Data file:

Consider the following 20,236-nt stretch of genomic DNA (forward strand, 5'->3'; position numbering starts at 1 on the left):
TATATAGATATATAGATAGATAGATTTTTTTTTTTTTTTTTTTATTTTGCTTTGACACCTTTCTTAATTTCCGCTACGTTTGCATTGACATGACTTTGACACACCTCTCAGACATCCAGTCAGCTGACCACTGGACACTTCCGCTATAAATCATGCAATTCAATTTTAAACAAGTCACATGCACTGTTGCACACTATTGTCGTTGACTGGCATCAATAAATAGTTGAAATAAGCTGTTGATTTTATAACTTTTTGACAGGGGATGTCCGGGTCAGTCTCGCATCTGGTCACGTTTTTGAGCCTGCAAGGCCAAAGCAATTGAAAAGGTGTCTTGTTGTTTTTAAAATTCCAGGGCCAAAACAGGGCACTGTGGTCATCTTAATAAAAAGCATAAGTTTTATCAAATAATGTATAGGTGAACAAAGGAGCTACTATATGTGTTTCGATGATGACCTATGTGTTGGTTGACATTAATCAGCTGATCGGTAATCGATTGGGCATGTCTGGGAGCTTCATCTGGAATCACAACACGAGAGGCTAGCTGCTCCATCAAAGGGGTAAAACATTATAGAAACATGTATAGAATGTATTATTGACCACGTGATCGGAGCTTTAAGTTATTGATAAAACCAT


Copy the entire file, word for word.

Consider the following 20,236-nt stretch of genomic DNA (forward strand, 5'->3'; position numbering starts at 1 on the left):
TATATAGATATATAGATAGATAGATTTTTTTTTTTTTTTTTTTATTTTGCTTTGACACCTTTCTTAATTTCCGCTACGTTTGCATTGACATGACTTTGACACACCTCTCAGACATCCAGTCAGCTGACCACTGGACACTTCCGCTATAAATCATGCAATTCAATTTTAAACAAGTCACATGCACTGTTGCACACTATTGTCGTTGACTGGCATCAATAAATAGTTGAAATAAGCTGTTGATTTTATAACTTTTTGACAGGGGATGTCCGGGTCAGTCTCGCATCTGGTCACGTTTTTGAGCCTGCAAGGCCAAAGCAATTGAAAAGGTGTCTTGTTGTTTTTAAAATTCCAGGGCCAAAACAGGGCACTGTGGTCATCTTAATAAAAAGCATAAGTTTTATCAAATAATGTATAGGTGAACAAAGGAGCTACTATATGTGTTTCGATGATGACCTATGTGTTGGTTGACATTAATCAGCTGATCGGTAATCGATTGGGCATGTCTGGGAGCTTCATCTGGAATCACAACACGAGAGGCTAGCTGCTCCATCAAAGGGGTAAAACATTATAGAAACATGTATAGAATGTATTATTGACCACGTGATCGGAGCTTTAAGTTATTGATAAAACCAT